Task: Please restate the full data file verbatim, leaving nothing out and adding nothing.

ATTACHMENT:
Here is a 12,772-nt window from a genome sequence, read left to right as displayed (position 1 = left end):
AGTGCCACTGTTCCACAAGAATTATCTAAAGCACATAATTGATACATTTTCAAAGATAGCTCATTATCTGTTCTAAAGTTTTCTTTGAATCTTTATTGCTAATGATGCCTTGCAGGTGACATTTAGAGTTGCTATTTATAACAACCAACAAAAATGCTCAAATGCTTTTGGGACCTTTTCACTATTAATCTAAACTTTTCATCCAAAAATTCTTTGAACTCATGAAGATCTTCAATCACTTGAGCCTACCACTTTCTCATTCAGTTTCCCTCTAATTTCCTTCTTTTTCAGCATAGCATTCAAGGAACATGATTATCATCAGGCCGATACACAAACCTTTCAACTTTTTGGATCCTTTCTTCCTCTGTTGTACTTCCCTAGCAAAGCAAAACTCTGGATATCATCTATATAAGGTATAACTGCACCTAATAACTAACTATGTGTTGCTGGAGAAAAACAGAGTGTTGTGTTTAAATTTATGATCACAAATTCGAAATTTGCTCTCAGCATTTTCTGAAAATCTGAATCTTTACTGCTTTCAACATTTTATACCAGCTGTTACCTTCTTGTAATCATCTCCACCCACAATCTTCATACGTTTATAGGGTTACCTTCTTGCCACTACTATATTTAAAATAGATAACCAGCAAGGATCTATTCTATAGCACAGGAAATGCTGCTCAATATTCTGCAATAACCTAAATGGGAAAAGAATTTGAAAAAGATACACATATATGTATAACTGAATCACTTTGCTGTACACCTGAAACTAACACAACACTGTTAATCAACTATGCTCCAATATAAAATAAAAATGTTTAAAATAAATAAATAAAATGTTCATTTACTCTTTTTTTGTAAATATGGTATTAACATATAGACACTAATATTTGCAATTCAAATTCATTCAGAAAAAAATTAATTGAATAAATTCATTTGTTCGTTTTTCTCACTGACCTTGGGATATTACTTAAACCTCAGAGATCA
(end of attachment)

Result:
Here is a 12,772-nt window from a genome sequence, read left to right as displayed (position 1 = left end):
AGTGCCACTGTTCCACAAGAATTATCTAAAGCACATAATTGATACATTTTCAAAGATAGCTCATTATCTGTTCTAAAGTTTTCTTTGAATCTTTATTGCTAATGATGCCTTGCAGGTGACATTTAGAGTTGCTATTTATAACAACCAACAAAAATGCTCAAATGCTTTTGGGACCTTTTCACTATTAATCTAAACTTTTCATCCAAAAATTCTTTGAACTCATGAAGATCTTCAATCACTTGAGCCTACCACTTTCTCATTCAGTTTCCCTCTAATTTCCTTCTTTTTCAGCATAGCATTCAAGGAACATGATTATCATCAGGCCGATACACAAACCTTTCAACTTTTTGGATCCTTTCTTCCTCTGTTGTACTTCCCTAGCAAAGCAAAACTCTGGATATCATCTATATAAGGTATAACTGCACCTAATAACTAACTATGTGTTGCTGGAGAAAAACAGAGTGTTGTGTTTAAATTTATGATCACAAATTCGAAATTTGCTCTCAGCATTTTCTGAAAATCTGAATCTTTACTGCTTTCAACATTTTATACCAGCTGTTACCTTCTTGTAATCATCTCCACCCACAATCTTCATACGTTTATAGGGTTACCTTCTTGCCACTACTATATTTAAAATAGATAACCAGCAAGGATCTATTCTATAGCACAGGAAATGCTGCTCAATATTCTGCAATAACCTAAATGGGAAAAGAATTTGAAAAAGATACACATATATGTATAACTGAATCACTTTGCTGTACACCTGAAACTAACACAACACTGTTAATCAACTATGCTCCAATATAAAATAAAAATGTTTAAAATAAATAAATAAAATGTTCATTTACTCTTTTTTTGTAAATATGGTATTAACATATAGACACTAATATTTGCAATTCAAATTCATTCAGAAAAAAATTAATTGAATAAATTCATTTGTTCGTTTTTCTCACTGACCTTGGGATATTACTTAAACCTCAGAGATCA